We all know how dangerous that wrong-way drivers can be. Motorists rarely expect to see another car coming at them in their lane, and often don’t have time to avoid a collision. But wrong-way drivers are especially treacherous on freeways; not only because of the greater speeds involved, but also because it’s hard for law enforcement to stop them without causing additional problems (after all, police can’t chase them down from behind and pull them over.)
Both of those issues were demonstrated this morning in Las Vegas as a wrong-way driver traveled on U.S. 95. Shortly before 5am, police dispatchers received calls about a Ford Explorer driving northbound in the southbound lanes of the freeway around Russell Road. However, police were unable to reach and stop the sport utility vehicle before it drove a few miles, struck two different vehicles, and slammed head-on into a third. The final crash, which occurred past Flamingo Road, caused both vehicles to catch fire. The wrong-way driver died at the scene; while the driver in the other vehicle, a 58-year old man from Las Vegas, perished a short time later at University Medical Center.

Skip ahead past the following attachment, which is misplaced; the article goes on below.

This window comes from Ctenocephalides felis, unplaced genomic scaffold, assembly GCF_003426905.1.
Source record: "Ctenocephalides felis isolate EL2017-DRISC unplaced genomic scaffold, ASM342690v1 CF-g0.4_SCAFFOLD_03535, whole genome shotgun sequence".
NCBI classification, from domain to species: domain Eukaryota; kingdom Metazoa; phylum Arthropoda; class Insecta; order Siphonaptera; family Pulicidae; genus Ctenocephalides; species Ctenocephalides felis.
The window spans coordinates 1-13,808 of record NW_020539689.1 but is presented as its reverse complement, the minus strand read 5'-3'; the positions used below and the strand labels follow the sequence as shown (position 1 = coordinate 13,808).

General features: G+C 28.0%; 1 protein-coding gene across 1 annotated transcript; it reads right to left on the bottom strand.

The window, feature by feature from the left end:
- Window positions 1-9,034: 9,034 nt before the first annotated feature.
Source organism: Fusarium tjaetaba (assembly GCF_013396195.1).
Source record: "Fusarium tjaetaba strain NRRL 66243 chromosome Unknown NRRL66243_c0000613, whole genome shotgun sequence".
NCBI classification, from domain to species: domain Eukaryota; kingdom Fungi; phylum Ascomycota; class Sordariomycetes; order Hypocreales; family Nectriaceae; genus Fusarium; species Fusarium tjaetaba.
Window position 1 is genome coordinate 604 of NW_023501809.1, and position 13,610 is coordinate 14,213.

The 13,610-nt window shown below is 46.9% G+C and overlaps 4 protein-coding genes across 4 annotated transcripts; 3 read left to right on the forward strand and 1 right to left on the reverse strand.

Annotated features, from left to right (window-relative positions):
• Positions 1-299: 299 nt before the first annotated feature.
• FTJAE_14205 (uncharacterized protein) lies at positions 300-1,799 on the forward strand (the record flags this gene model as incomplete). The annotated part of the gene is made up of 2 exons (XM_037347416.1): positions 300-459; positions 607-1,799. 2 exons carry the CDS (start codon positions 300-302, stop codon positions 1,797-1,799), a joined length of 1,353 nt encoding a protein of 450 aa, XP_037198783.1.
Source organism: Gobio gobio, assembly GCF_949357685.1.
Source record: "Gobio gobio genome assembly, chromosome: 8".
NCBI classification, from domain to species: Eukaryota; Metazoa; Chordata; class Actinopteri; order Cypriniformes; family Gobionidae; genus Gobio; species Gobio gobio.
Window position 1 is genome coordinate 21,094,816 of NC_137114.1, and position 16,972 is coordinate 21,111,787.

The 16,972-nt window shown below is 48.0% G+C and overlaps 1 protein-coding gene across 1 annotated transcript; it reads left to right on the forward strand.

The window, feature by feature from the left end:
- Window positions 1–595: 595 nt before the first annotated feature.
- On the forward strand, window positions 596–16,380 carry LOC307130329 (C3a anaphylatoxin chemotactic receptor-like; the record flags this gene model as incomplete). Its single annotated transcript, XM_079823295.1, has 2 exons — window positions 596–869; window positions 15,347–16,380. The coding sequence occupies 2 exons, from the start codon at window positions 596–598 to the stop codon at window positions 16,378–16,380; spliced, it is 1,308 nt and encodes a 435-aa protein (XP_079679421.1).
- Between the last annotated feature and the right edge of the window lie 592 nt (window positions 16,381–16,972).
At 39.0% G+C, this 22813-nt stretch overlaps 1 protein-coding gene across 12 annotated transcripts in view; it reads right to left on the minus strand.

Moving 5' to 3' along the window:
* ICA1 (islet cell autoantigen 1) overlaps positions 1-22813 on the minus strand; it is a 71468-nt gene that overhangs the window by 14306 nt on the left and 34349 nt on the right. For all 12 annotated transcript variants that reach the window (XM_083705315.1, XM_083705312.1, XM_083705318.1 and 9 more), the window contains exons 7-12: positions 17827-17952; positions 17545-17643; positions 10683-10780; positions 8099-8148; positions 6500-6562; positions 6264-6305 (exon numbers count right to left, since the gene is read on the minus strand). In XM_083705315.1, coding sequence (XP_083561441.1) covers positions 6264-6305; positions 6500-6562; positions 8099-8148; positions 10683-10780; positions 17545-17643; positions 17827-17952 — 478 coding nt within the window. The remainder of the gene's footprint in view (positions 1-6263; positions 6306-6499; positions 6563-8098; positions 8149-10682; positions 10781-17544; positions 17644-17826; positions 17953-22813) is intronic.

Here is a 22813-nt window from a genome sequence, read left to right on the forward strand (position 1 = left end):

Because the driver of the Explorer died, authorities were unable to determine why he or she was driving the wrong way. When the identity of that driver is determined, he or she could be named as the defendant in a wrongful death lawsuit filed by the surviving family members of the 58-year old man. Even though the wrong-way driver died, a suit could proceed against his or her estate.